Thirsty work

Thirsty work

Thirsty work

First published in NewsXtra

Fancy a drink? Our drinks columnist Sam Wylie-Harris uncorks some stellar wines from South Africa.

 

Cape wine country

A successful union between Old and New World, South Africa's winemaking history can be traced back 350 years to Dutch settlers who first planted vines there; yet it's only in the past 20 years that the Cape's rich bounty of wines has emerged from its cellar doors.

With a young generation of winemakers making great strides in quality, improved viticulture in its lush vineyards and a wide range of easy-drinking styles to choose from, South African wines are receiving top honours on the international stage.

The sunny Cape Winelands and surrounding coastal regions stretch from the Olifants River region in the north, to Constantia on the southern slopes of Table Mountain, to Walker Bay in the south. The multitude of soil types and different micro climates are a blessing for today's vintners.

White varieties represent more than two-thirds of plantings and the country's signature chenin blanc is its top drop, followed by chardonnay and sauvignon blanc. For red wine lovers, the country's cabernet sauvignon, merlot and shiraz are the best.

But it is the chenin blanc that is South Africa's calling card. It is a Cape classic that's rich and tropical with crisp acidity at its very best, and this social butterfly manages to appeal to both sauvignon blanc and chardonnay drinkers.

For a brilliant value white, try Extra Special Fairtrade Chenin Blanc 2011, Western Cape (£6.97, Asda). Tangy, with pear and apple flavours, a grassy hint and a crisp, dry finish with mouth-watering acidity, it tastes as good with food as it does one its own - and it's an impressive example of a fairtrade wine for eco-conscious tipplers.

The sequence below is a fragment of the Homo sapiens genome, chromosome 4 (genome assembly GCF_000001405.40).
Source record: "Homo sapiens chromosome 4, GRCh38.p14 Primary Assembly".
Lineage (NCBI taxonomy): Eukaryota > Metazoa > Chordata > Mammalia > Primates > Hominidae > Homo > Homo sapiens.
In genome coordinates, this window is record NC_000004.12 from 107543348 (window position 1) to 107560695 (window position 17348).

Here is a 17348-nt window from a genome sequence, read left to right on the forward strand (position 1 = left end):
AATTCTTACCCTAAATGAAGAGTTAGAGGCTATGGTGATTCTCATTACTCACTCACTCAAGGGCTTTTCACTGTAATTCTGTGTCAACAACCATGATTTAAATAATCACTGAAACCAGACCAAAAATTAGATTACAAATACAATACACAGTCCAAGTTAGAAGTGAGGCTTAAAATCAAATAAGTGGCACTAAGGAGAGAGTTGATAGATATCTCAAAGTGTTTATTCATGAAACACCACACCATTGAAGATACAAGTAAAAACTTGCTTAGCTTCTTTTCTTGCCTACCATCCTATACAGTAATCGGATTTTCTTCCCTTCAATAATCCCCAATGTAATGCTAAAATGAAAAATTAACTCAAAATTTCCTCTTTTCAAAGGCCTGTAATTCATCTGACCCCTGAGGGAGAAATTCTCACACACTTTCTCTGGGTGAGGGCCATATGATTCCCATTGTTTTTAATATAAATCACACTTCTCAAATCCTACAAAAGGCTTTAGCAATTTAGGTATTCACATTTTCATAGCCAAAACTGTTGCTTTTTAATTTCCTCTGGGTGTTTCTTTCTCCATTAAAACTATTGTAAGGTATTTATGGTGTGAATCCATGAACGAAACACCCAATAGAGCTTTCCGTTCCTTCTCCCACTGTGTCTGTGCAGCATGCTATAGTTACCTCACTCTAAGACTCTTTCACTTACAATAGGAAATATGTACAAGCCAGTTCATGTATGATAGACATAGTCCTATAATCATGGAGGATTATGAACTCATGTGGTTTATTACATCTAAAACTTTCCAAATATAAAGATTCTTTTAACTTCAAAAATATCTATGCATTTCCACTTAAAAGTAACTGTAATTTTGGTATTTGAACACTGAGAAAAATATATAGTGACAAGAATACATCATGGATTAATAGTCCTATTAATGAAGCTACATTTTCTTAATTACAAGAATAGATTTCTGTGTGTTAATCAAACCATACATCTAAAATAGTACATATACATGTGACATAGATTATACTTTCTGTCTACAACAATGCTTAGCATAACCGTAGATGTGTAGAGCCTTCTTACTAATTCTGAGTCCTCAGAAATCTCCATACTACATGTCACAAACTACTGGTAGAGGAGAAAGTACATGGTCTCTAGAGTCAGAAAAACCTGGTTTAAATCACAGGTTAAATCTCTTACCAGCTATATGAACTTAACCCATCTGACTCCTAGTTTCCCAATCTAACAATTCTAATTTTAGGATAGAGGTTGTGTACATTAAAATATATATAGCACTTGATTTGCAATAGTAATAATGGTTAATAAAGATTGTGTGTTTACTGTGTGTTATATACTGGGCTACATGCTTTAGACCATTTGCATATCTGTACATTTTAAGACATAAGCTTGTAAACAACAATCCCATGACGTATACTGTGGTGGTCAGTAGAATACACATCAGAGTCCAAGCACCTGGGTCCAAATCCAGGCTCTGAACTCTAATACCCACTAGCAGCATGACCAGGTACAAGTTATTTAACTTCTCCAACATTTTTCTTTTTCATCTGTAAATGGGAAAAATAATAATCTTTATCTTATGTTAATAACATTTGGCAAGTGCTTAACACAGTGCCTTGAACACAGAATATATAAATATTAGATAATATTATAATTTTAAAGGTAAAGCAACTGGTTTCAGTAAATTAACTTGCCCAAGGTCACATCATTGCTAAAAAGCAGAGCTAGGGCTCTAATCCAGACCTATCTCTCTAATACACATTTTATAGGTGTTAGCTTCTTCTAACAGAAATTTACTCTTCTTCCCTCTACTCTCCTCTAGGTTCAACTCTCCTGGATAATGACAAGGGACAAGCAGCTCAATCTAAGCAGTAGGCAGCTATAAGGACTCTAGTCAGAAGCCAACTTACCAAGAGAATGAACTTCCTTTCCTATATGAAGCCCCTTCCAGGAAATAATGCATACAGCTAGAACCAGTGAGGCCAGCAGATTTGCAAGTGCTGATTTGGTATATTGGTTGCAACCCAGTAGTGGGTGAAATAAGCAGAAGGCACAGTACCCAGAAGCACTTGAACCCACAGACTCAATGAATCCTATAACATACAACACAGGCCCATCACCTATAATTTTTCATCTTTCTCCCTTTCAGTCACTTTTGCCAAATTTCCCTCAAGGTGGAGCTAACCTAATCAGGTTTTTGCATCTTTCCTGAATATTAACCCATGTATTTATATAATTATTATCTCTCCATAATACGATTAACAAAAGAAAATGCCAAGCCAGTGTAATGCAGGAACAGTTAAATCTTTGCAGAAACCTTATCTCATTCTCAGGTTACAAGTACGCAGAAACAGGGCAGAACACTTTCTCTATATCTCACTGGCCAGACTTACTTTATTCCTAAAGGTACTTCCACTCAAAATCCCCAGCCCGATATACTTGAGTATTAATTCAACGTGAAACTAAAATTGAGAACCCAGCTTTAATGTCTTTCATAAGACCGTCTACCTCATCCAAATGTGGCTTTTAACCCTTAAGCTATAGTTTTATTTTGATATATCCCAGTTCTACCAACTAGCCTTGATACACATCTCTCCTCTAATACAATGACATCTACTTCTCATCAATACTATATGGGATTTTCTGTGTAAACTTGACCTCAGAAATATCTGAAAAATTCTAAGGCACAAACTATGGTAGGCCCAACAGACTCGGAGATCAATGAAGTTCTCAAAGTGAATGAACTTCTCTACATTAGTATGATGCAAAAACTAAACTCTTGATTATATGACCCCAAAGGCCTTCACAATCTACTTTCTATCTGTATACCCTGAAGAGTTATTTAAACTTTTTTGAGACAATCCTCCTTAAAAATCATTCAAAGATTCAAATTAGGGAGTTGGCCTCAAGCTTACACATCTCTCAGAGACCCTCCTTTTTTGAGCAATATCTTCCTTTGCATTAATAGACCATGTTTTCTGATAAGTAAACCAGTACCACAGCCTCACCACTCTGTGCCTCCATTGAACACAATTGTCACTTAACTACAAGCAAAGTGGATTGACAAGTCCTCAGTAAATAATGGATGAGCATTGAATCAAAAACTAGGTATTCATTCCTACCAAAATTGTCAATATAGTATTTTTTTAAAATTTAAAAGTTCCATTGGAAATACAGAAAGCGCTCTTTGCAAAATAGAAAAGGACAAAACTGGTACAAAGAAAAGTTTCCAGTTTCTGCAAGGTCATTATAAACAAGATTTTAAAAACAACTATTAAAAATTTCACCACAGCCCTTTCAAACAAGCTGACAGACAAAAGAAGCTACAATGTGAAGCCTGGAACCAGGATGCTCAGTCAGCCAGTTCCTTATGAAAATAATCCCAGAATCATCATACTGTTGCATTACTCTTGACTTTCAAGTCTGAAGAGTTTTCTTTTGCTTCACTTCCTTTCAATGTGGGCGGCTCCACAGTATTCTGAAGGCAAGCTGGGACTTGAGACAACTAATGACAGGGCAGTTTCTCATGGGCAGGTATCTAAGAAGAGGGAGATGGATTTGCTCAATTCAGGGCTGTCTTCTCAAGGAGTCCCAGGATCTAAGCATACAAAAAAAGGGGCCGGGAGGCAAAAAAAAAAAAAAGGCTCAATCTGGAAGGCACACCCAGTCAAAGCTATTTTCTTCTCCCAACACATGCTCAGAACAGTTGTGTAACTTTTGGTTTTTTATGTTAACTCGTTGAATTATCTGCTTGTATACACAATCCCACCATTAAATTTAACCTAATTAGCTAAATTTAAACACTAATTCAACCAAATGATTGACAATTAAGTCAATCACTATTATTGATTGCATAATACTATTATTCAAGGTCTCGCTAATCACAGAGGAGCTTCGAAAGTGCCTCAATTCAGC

Another supermarket 'house' white that offers a refreshing change to international favourites such as chardonnay, sauvignon blanc and pinot grigio, Finest Swartland Chenin Blanc 2011, Swartland (£6.99, Tesco) is a pleasant, breezy white with apples, melon and spiced pear, a hint of honey and a clean, crisp finish.

The wine capital of South Africa, Stellenbosch enjoys a Mediterranean climate and has become a showpiece for leading producers, boutique wine estates and a host of talented winemakers such as Adrian Vanderspuy at Oldenburg Vineyards. He overseas a small production of red wines, and most recently added a chenin blanc and chardonnay to his premium portfolio.

For a creamy, elegant chenin blanc, try Oldenburg Vineyards Chenin Blanc 2011, Stellenbosch (£14.99, www.sawinesonline.co.uk). Fresh and pure with juicy pear and plums, plus an extra richness from a splash of chardonnay combined with zesty acidity, this chenin has it all.

Worth exploring for taste and style, chenin blanc was the most successful white variety at this year's Decanter World Wine Awards, but the judges also found favour with this bronze medal-winning sauvignon blanc. For a brisk white, try Crow's Fountain Traditional Bush Vine Sauvignon Blanc 2011, Stellenbosch (£9.99, Marks & Spencer). Characterised by bracing gooseberry, ripe grapefruit and passion fruit, flint and lime notes add to the wine's intense aromas.